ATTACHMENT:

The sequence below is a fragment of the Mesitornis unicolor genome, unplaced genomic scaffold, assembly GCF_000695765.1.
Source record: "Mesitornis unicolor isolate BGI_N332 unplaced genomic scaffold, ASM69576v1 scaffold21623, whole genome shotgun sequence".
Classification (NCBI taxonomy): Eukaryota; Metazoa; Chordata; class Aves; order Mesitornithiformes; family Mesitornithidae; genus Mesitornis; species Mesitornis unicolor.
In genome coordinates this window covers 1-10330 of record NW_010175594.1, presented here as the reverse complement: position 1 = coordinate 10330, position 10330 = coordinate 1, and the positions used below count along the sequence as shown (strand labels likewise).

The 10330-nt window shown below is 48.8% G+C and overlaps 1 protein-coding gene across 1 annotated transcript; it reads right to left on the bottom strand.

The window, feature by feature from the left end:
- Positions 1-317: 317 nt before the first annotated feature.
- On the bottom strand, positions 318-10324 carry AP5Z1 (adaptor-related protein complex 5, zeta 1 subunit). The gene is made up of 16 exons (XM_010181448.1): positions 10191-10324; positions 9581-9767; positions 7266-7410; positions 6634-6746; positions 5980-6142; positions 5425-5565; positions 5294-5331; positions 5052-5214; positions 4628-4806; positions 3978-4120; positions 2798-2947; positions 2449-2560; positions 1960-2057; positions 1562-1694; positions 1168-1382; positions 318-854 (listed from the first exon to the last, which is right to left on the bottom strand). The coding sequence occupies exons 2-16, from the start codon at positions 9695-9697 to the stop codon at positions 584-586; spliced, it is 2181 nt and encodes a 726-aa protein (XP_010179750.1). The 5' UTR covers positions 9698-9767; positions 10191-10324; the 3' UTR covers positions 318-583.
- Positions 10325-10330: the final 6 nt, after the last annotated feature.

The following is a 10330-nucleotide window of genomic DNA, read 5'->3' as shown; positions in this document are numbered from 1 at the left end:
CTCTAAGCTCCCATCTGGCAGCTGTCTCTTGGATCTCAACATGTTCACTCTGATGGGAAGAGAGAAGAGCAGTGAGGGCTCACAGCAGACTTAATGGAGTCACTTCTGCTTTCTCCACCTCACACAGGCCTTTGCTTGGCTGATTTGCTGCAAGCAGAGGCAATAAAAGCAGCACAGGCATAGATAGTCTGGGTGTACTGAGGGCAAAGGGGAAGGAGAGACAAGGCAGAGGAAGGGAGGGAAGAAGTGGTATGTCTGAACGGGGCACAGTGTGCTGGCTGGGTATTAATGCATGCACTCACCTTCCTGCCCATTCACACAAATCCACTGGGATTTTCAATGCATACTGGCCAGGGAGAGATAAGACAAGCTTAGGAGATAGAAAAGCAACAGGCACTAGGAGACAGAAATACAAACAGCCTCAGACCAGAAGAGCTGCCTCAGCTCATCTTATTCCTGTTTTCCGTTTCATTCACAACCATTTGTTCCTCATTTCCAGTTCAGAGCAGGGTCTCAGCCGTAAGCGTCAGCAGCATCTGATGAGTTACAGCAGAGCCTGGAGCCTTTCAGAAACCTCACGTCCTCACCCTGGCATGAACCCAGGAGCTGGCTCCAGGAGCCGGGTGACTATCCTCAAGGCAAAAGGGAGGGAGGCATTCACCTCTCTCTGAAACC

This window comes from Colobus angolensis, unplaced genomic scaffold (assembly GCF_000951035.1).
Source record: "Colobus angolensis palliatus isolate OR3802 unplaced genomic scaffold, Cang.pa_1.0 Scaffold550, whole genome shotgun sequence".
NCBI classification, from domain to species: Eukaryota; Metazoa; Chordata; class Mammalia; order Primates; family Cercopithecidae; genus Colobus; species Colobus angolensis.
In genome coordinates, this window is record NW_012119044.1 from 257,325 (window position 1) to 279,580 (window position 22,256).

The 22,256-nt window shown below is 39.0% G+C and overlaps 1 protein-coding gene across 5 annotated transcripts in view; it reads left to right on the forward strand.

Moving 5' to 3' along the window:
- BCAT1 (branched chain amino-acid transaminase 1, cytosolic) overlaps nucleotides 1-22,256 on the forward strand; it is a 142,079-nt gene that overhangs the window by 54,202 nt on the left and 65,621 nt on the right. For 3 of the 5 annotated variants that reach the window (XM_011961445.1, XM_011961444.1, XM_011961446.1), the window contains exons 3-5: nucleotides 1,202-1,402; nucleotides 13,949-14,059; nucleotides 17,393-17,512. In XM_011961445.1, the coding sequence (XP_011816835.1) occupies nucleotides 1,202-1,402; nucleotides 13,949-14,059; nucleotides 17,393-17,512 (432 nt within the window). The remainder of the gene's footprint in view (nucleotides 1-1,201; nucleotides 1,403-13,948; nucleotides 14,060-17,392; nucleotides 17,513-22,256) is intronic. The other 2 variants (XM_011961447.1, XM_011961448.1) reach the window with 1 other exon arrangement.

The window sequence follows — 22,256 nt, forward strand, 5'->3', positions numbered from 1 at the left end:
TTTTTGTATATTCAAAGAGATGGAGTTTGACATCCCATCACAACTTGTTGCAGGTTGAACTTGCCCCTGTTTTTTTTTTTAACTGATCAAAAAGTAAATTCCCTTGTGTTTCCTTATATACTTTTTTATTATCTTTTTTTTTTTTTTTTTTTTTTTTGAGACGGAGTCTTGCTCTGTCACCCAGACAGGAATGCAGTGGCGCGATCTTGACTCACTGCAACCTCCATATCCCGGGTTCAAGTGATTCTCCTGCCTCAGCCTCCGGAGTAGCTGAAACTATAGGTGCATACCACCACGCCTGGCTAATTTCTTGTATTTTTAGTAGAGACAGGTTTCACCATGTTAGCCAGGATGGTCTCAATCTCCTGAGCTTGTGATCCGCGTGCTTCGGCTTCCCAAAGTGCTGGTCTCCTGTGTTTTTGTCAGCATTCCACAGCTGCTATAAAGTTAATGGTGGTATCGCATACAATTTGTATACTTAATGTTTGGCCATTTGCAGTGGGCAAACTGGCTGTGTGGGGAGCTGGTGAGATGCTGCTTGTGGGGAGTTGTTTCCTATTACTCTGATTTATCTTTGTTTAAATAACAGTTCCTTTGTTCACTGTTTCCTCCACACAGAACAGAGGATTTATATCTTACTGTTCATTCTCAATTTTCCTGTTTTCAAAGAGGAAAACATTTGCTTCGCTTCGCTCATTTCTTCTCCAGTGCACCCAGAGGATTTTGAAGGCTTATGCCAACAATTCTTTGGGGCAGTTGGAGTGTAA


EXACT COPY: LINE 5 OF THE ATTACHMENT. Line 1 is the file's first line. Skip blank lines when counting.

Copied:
The 10330-nt window shown below is 48.8% G+C and overlaps 1 protein-coding gene across 1 annotated transcript; it reads right to left on the bottom strand.